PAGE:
'This Machine Surrounds Hate and Forces It to Surrender': REBECCA J. ROSEN writes about Pete Seeger and the banjo in The
When I think of Pete Seeger, who passed away early this morning at the age of 94, in my mind he is never empty-handed. Always, always, always, he carried with him his banjo.
He was just 27 years old when folklorist Alan Lomax asked him about his odd choice of instrument in an interview.
"Hello there, Peter," Lomax says.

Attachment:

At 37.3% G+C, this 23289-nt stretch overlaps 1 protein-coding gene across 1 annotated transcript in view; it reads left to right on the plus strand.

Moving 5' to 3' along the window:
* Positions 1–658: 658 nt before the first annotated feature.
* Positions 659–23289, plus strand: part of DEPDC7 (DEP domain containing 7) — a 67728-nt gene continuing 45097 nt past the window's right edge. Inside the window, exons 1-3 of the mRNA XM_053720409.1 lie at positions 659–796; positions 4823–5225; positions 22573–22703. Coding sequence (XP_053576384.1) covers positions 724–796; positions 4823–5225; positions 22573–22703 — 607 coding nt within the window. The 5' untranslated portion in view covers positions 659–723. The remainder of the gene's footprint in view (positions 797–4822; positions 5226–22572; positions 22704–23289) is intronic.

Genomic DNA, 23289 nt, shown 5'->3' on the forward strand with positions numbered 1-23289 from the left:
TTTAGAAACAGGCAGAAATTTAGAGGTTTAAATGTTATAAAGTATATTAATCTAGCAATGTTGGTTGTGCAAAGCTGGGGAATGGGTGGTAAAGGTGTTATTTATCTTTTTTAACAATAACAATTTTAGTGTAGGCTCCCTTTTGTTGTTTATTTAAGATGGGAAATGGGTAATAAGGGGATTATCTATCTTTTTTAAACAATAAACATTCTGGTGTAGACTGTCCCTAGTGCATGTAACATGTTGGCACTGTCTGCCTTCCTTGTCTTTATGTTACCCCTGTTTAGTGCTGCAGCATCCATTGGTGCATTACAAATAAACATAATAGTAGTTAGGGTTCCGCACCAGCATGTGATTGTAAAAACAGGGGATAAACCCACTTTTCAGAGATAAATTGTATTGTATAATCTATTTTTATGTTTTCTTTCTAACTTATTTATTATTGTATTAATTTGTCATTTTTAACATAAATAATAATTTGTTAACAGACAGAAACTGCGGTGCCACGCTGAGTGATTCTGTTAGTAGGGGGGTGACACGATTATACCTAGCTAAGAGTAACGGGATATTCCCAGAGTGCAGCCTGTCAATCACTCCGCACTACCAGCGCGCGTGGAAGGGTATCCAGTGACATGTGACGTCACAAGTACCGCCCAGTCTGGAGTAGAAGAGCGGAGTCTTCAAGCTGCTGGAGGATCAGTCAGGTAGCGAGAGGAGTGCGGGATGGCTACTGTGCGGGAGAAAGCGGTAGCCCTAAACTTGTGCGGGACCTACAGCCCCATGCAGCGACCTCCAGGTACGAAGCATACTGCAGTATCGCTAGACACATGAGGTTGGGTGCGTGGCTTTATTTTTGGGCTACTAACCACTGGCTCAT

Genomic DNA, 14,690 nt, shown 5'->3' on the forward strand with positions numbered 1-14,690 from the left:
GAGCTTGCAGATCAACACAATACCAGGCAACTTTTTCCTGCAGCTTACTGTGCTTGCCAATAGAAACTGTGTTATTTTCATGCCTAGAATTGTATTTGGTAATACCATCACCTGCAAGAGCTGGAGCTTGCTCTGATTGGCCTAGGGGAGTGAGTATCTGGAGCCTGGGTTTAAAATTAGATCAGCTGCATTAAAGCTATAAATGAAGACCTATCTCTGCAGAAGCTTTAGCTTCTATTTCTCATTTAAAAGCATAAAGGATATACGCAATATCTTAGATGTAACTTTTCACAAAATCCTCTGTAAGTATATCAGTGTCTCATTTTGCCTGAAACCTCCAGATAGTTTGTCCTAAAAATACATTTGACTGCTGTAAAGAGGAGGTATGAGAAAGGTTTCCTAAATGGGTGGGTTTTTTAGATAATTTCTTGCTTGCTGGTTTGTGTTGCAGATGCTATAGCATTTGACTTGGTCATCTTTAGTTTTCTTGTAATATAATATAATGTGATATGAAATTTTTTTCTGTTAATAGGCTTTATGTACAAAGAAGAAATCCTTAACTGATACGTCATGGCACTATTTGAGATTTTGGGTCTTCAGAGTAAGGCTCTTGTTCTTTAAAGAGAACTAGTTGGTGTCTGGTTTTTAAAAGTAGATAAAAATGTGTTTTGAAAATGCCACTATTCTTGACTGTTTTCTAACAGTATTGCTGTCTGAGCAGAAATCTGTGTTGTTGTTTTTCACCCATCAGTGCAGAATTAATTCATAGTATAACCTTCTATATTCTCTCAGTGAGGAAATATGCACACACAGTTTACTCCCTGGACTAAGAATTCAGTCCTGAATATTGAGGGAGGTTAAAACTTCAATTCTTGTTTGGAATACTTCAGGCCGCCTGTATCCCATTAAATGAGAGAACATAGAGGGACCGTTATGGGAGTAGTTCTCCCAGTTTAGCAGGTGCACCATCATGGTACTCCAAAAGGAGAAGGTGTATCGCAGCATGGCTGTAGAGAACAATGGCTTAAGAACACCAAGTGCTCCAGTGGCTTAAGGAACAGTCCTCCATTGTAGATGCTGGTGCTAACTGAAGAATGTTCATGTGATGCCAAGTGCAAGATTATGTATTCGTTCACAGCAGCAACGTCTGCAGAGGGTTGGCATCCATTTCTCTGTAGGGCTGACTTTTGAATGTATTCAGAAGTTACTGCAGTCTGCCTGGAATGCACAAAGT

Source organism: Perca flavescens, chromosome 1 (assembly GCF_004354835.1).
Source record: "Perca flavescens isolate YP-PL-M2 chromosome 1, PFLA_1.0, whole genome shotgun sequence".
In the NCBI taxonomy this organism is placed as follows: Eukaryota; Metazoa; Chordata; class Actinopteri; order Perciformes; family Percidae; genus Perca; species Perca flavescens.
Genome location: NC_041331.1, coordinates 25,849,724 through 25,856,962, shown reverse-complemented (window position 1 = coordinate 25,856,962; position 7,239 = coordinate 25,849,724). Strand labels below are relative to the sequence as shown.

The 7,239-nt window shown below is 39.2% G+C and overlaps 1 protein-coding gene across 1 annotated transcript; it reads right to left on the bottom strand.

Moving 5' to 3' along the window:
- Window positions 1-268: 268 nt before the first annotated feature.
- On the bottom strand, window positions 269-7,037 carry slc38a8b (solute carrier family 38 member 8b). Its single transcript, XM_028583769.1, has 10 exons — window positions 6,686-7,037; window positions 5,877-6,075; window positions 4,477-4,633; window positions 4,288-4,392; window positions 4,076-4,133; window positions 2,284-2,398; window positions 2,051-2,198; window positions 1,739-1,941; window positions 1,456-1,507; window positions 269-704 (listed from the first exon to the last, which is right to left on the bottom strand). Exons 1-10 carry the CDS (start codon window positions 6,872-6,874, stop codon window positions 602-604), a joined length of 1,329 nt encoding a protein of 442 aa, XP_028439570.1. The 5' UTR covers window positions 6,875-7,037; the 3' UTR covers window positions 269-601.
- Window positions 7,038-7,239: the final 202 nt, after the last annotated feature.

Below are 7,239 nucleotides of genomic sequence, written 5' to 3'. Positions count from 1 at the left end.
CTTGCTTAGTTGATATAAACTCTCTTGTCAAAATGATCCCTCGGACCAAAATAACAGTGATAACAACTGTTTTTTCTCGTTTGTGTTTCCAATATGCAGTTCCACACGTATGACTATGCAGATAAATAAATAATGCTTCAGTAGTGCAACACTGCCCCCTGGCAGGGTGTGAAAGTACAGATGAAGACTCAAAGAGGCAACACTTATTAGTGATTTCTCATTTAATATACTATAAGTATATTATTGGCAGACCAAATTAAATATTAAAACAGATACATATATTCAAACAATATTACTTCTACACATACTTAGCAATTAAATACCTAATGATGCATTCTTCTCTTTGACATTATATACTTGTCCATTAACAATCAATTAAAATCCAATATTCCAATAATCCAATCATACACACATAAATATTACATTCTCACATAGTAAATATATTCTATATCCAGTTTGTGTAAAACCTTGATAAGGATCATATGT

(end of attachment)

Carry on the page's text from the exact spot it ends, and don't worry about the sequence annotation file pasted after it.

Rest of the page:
"Howdy," Seeger replies.
"Mighty nice music you're making, Pete."
"Oh, I'm just warming up."
"What's that funny looking guitar you're playing?"
"Oh this isn't a guitar. This is a banjo," says Seeger.
"Well tell me: Is the banjo something new?"
"New? It's about as new as
And age wasn't all that the banjo and
have in common. The banjo is an instrument whose history reflects the nation's: It was born in slavery, gained popularity on the minstrel stage, and, eventually, in Seeger's hands, turned against its own past, becoming a "machine [that] surrounds hate and forces it to surrender"—at least, that was the proclamation written upon its head. America